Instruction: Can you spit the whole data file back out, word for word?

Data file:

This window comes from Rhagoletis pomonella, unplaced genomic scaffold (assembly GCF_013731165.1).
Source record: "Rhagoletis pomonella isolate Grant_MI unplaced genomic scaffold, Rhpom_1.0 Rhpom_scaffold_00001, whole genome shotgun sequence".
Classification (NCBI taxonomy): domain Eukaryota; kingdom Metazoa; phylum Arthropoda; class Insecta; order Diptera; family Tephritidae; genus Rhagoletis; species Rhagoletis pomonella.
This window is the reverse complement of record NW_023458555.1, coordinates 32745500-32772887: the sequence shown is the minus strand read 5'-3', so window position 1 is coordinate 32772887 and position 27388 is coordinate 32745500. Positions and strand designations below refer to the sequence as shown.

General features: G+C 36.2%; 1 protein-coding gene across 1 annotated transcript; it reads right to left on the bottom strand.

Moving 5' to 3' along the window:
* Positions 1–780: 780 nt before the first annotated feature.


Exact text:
This window comes from Rhagoletis pomonella, unplaced genomic scaffold (assembly GCF_013731165.1).
Source record: "Rhagoletis pomonella isolate Grant_MI unplaced genomic scaffold, Rhpom_1.0 Rhpom_scaffold_00001, whole genome shotgun sequence".
Classification (NCBI taxonomy): domain Eukaryota; kingdom Metazoa; phylum Arthropoda; class Insecta; order Diptera; family Tephritidae; genus Rhagoletis; species Rhagoletis pomonella.
This window is the reverse complement of record NW_023458555.1, coordinates 32745500-32772887: the sequence shown is the minus strand read 5'-3', so window position 1 is coordinate 32772887 and position 27388 is coordinate 32745500. Positions and strand designations below refer to the sequence as shown.

General features: G+C 36.2%; 1 protein-coding gene across 1 annotated transcript; it reads right to left on the bottom strand.

Moving 5' to 3' along the window:
* Positions 1–780: 780 nt before the first annotated feature.